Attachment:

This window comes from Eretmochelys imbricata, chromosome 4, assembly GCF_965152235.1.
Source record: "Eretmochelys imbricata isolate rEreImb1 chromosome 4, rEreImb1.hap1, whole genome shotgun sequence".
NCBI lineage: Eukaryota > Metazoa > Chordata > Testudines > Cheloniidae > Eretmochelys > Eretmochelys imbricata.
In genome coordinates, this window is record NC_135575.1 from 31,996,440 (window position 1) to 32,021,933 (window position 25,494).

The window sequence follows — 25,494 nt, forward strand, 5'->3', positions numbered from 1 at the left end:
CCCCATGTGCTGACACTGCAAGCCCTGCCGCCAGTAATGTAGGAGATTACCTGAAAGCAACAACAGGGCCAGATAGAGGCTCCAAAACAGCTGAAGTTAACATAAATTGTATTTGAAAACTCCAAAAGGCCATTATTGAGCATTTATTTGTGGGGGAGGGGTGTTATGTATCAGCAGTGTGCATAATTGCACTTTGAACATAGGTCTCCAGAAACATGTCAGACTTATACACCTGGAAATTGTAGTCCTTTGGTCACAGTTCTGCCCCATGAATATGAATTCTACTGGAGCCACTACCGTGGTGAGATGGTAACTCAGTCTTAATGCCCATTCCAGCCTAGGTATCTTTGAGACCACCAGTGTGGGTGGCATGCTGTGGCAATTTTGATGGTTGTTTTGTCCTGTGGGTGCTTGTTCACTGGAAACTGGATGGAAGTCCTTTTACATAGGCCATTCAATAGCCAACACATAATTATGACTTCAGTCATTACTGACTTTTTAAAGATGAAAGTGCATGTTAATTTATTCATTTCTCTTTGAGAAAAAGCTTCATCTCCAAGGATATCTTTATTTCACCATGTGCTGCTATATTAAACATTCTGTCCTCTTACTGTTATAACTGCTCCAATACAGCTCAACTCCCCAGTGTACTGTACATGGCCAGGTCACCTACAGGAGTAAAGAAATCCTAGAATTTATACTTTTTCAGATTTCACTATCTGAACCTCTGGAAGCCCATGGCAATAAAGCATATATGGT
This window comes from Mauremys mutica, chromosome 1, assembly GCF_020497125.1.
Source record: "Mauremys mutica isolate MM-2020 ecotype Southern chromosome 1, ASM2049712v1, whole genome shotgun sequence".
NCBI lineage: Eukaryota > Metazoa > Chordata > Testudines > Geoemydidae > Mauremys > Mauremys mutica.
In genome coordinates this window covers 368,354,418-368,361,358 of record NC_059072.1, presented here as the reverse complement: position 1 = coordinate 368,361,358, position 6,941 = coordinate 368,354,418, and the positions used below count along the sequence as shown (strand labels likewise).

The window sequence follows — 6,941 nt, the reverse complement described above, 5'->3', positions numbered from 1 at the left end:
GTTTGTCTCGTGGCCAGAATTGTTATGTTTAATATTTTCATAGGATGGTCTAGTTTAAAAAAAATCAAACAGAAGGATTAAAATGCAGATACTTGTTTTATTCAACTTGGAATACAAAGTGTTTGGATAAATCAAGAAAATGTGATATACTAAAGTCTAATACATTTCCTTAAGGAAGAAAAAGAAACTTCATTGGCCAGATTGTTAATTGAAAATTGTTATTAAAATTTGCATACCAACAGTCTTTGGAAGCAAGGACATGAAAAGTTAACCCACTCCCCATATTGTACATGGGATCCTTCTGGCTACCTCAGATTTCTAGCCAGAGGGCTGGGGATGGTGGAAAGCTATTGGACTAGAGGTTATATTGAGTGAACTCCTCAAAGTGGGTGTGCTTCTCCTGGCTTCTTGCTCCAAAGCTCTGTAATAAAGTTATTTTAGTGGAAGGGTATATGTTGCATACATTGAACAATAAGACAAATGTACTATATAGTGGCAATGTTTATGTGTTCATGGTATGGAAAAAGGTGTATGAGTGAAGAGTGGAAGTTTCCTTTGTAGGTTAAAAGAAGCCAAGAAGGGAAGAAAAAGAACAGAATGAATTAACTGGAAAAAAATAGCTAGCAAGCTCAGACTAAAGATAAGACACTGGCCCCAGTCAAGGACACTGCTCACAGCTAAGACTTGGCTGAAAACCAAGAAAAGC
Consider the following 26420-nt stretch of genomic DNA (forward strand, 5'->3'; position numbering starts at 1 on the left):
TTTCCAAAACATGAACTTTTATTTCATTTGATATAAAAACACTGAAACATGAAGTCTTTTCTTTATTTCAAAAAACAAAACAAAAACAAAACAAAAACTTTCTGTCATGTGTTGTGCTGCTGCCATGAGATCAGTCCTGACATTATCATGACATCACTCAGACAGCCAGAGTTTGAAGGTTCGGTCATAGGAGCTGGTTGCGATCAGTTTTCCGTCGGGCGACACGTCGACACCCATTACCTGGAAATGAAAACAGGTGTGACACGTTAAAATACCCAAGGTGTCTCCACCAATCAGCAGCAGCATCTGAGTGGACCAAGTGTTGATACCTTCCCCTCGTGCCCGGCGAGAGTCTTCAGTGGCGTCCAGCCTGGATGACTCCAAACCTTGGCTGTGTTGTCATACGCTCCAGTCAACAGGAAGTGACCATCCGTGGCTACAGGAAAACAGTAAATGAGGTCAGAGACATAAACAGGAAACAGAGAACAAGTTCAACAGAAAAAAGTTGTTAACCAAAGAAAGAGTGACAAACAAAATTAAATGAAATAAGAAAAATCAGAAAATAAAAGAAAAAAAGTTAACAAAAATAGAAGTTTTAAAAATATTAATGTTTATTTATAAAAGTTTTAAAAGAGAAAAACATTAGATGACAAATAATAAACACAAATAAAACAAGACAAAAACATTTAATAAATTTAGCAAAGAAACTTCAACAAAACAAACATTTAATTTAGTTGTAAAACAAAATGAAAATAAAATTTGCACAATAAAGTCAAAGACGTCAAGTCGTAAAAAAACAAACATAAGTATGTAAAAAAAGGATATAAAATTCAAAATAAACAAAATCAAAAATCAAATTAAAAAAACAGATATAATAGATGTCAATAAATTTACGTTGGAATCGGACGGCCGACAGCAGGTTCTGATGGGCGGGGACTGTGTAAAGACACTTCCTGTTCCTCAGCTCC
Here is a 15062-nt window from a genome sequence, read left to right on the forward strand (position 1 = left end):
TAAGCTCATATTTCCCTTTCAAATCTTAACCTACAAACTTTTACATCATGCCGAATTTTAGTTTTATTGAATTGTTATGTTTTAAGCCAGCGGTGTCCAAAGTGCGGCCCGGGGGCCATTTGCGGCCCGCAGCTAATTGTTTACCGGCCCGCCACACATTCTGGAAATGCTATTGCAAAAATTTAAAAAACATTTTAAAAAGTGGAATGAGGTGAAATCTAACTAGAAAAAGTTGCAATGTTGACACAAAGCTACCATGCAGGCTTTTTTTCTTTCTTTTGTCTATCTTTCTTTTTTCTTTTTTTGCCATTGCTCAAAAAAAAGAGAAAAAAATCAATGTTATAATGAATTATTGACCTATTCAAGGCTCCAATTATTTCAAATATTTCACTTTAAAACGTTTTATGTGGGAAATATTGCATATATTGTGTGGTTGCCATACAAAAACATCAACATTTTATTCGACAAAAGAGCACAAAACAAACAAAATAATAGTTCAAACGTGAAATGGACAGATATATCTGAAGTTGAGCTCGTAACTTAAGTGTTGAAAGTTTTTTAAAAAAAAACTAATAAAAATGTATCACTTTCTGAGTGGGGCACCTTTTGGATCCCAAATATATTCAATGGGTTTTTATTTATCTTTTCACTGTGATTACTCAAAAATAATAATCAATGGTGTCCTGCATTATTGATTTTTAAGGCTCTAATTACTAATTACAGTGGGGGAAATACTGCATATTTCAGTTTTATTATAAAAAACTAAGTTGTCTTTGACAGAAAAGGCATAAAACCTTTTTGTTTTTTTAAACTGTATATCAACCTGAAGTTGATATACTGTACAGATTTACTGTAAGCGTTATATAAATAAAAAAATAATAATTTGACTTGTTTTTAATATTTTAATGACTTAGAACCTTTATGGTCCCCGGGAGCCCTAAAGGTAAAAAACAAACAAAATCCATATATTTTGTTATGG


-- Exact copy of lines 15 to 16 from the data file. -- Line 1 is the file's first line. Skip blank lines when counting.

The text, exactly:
Here is a 15062-nt window from a genome sequence, read left to right on the forward strand (position 1 = left end):
TAAGCTCATATTTCCCTTTCAAATCTTAACCTACAAACTTTTACATCATGCCGAATTTTAGTTTTATTGAATTGTTATGTTTTAAGCCAGCGGTGTCCAAAGTGCGGCCCGGGGGCCATTTGCGGCCCGCAGCTAATTGTTTACCGGCCCGCCACACATTCTGGAAATGCTATTGCAAAAATTTAAAAAACATTTTAAAAAGTGGAATGAGGTGAAATCTAACTAGAAAAAGTTGCAATGTTGACACAAAGCTACCATGCAGGCTTTTTTTCTTTCTTTTGTCTATCTTTCTTTTTTCTTTTTTTGCCATTGCTCAAAAAAAAGAGAAAAAAATCAATGTTATAATGAATTATTGACCTATTCAAGGCTCCAATTATTTCAAATATTTCACTTTAAAACGTTTTATGTGGGAAATATTGCATATATTGTGTGGTTGCCATACAAAAACATCAACATTTTATTCGACAAAAGAGCACAAAACAAACAAAATAATAGTTCAAACGTGAAATGGACAGATATATCTGAAGTTGAGCTCGTAACTTAAGTGTTGAAAGTTTTTTAAAAAAAAACTAATAAAAATGTATCACTTTCTGAGTGGGGCACCTTTTGGATCCCAAATATATTCAATGGGTTTTTATTTATCTTTTCACTGTGATTACTCAAAAATAATAATCAATGGTGTCCTGCATTATTGATTTTTAAGGCTCTAATTACTAATTACAGTGGGGGAAATACTGCATATTTCAGTTTTATTATAAAAAACTAAGTTGTCTTTGACAGAAAAGGCATAAAACCTTTTTGTTTTTTTAAACTGTATATCAACCTGAAGTTGATATACTGTACAGATTTACTGTAAGCGTTATATAAATAAAAAAATAATAATTTGACTTGTTTTTAATATTTTAATGACTTAGAACCTTTATGGTCCCCGGGAGCCCTAAAGGTAAAAAACAAACAAAATCCATATATTTTGTTATGG